The 1968 Major League Baseball All-Star Game was the 39th playing of the midsummer classic between the all-stars of the American League (AL) and National League (NL), the two leagues comprising Major League Baseball.

The game was held on July 9, 1968, at the Astrodome in Houston, Texas the home of the Houston Astros of the National League, making this the first All-Star Game to be played indoors. The game resulted in the National League defeating the American League 1–0. It is the only All-Star Game ever played without a run batted in (RBI).

This was the first night All-Star Game since 1944. Apart from the 1969 game (which was originally scheduled to be played at night but was postponed to the following afternoon due to rain), all subsequent All-Star Games have been played at night.

1968 in baseball

The following are the baseball events of the year 1968 throughout the world.

1970 Cleveland Indians season

The 1970 Cleveland Indians season was the 70th season for the franchise. The club finished in fifth place in the American League East with a record of 76 wins and 86 losses.

1971 Atlanta Braves season

The 1971 Atlanta Braves season was the sixth season in Atlanta along with the 101st season as a franchise overall.

1971 Boston Red Sox season

The 1971 Boston Red Sox season was the 71st season in the franchise's Major League Baseball history. The Red Sox finished third in the American League East with a record of 85 wins and 77 losses, 18 games behind the Baltimore Orioles, who went on to win the AL championship.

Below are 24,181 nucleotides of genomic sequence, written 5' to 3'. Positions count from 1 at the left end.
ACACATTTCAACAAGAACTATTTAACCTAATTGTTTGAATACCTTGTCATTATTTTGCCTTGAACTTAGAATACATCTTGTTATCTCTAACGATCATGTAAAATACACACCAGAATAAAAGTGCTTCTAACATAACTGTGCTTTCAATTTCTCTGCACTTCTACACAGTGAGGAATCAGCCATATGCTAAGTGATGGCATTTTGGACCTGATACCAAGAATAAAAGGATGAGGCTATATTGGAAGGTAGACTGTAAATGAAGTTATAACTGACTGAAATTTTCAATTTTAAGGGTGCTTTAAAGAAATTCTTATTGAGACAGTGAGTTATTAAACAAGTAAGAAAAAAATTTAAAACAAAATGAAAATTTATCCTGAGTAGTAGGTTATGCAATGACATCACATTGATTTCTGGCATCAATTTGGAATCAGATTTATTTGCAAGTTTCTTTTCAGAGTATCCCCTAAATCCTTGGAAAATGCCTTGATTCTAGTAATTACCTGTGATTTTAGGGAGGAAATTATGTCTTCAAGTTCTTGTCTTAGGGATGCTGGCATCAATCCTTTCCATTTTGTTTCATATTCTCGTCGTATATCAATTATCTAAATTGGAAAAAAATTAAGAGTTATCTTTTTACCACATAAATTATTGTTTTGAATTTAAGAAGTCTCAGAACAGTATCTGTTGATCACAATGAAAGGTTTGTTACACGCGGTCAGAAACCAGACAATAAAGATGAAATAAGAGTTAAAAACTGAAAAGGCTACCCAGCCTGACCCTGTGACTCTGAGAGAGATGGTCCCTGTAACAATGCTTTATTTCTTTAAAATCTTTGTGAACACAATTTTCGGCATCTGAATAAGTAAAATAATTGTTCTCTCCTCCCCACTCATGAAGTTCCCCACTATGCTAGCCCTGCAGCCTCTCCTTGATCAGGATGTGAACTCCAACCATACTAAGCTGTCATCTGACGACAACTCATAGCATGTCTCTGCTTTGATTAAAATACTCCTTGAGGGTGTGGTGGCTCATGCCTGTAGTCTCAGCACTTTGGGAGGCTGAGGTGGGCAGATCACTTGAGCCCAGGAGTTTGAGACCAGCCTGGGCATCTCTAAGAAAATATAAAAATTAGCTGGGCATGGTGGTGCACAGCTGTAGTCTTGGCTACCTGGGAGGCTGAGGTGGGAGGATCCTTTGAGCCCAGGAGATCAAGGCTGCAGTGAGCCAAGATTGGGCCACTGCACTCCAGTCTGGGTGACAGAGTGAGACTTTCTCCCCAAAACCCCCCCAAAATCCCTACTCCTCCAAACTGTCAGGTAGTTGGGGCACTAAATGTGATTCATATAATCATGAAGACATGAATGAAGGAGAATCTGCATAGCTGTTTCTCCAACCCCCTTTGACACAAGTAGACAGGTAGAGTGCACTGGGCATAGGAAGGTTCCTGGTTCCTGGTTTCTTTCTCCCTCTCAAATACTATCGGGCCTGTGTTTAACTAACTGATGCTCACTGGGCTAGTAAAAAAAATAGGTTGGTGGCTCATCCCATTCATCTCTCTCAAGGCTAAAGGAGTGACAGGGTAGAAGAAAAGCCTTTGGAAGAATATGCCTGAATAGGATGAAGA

1973 Boston Red Sox season

The 1973 Boston Red Sox season was the 73rd season in the franchise's Major League Baseball history. The Red Sox finished second in the American League East with a record of 89 wins and 73 losses, eight games behind the Baltimore Orioles.

1974 Boston Red Sox season

The 1974 Boston Red Sox season was the 74th season in the franchise's Major League Baseball history. The Red Sox finished third in the American League East with a record of 84 wins and 78 losses, seven games behind the Baltimore Orioles.

1974 Major League Baseball All-Star Game

The 1974 Major League Baseball All-Star Game was the 45th playing of the midsummer classic between the all-stars of the American League (AL) and National League (NL), the two leagues comprising Major League Baseball. The game was held on July 23, 1974, at Three Rivers Stadium in Pittsburgh, Pennsylvania the home of the Pittsburgh Pirates of the National League. The game resulted in the National League defeating the American League 7–2.

This marked the third time the Pirates had been host for the All-Star Game (the first two having been in 1944 and the first game in 1959). This would be the first of two times that the game would be played at Three Rivers Stadium, with the stadium hosting again in 1994.

1975 Boston Red Sox season

The 1975 Boston Red Sox season was the 75th season in the franchise's Major League Baseball history. The Red Sox finished first in the American League East with a record of 95 wins and 65 losses. Following a sweep of the Oakland Athletics in the ALCS, the Red Sox lost the World Series to the Cincinnati Reds in seven games. In their 4 losses in the World Series, they had at least a one run lead in each game, only to let the Reds come back and win all 4, spoiling the Sox's chances at winning the World Series for the first time since 1918, which would have ended the Curse of the Bambino. In game 7, the Red Sox had a 3-0 lead at one point, but the Reds rallied back to spoil the Red Sox chances of a major upset.